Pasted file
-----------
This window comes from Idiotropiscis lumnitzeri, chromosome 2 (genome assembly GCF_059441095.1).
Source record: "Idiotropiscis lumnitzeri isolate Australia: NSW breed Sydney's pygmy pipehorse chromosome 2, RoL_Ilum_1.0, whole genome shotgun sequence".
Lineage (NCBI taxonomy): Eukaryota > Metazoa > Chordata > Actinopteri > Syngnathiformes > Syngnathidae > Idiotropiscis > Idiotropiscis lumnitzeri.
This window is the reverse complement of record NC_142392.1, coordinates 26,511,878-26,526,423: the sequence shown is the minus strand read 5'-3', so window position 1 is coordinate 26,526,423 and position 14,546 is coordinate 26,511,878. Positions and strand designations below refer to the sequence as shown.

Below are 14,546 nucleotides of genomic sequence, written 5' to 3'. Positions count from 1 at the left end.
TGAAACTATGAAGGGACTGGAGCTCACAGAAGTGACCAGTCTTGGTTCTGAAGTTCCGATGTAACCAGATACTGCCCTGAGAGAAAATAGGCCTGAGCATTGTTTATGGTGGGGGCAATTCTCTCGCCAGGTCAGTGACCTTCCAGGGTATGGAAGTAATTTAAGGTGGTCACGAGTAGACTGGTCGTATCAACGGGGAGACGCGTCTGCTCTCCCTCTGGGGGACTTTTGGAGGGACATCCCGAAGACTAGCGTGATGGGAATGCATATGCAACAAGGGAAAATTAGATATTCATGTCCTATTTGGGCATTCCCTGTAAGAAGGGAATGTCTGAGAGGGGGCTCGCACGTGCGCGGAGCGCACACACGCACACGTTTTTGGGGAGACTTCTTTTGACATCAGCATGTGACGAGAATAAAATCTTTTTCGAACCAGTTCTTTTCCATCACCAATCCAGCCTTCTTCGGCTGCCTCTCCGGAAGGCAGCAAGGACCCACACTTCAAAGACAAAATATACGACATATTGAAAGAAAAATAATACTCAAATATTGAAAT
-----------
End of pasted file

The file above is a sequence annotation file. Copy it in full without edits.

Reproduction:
This window comes from Idiotropiscis lumnitzeri, chromosome 2 (genome assembly GCF_059441095.1).
Source record: "Idiotropiscis lumnitzeri isolate Australia: NSW breed Sydney's pygmy pipehorse chromosome 2, RoL_Ilum_1.0, whole genome shotgun sequence".
Lineage (NCBI taxonomy): Eukaryota > Metazoa > Chordata > Actinopteri > Syngnathiformes > Syngnathidae > Idiotropiscis > Idiotropiscis lumnitzeri.
This window is the reverse complement of record NC_142392.1, coordinates 26,511,878-26,526,423: the sequence shown is the minus strand read 5'-3', so window position 1 is coordinate 26,526,423 and position 14,546 is coordinate 26,511,878. Positions and strand designations below refer to the sequence as shown.

Below are 14,546 nucleotides of genomic sequence, written 5' to 3'. Positions count from 1 at the left end.
TGAAACTATGAAGGGACTGGAGCTCACAGAAGTGACCAGTCTTGGTTCTGAAGTTCCGATGTAACCAGATACTGCCCTGAGAGAAAATAGGCCTGAGCATTGTTTATGGTGGGGGCAATTCTCTCGCCAGGTCAGTGACCTTCCAGGGTATGGAAGTAATTTAAGGTGGTCACGAGTAGACTGGTCGTATCAACGGGGAGACGCGTCTGCTCTCCCTCTGGGGGACTTTTGGAGGGACATCCCGAAGACTAGCGTGATGGGAATGCATATGCAACAAGGGAAAATTAGATATTCATGTCCTATTTGGGCATTCCCTGTAAGAAGGGAATGTCTGAGAGGGGGCTCGCACGTGCGCGGAGCGCACACACGCACACGTTTTTGGGGAGACTTCTTTTGACATCAGCATGTGACGAGAATAAAATCTTTTTCGAACCAGTTCTTTTCCATCACCAATCCAGCCTTCTTCGGCTGCCTCTCCGGAAGGCAGCAAGGACCCACACTTCAAAGACAAAATATACGACATATTGAAAGAAAAATAATACTCAAATATTGAAAT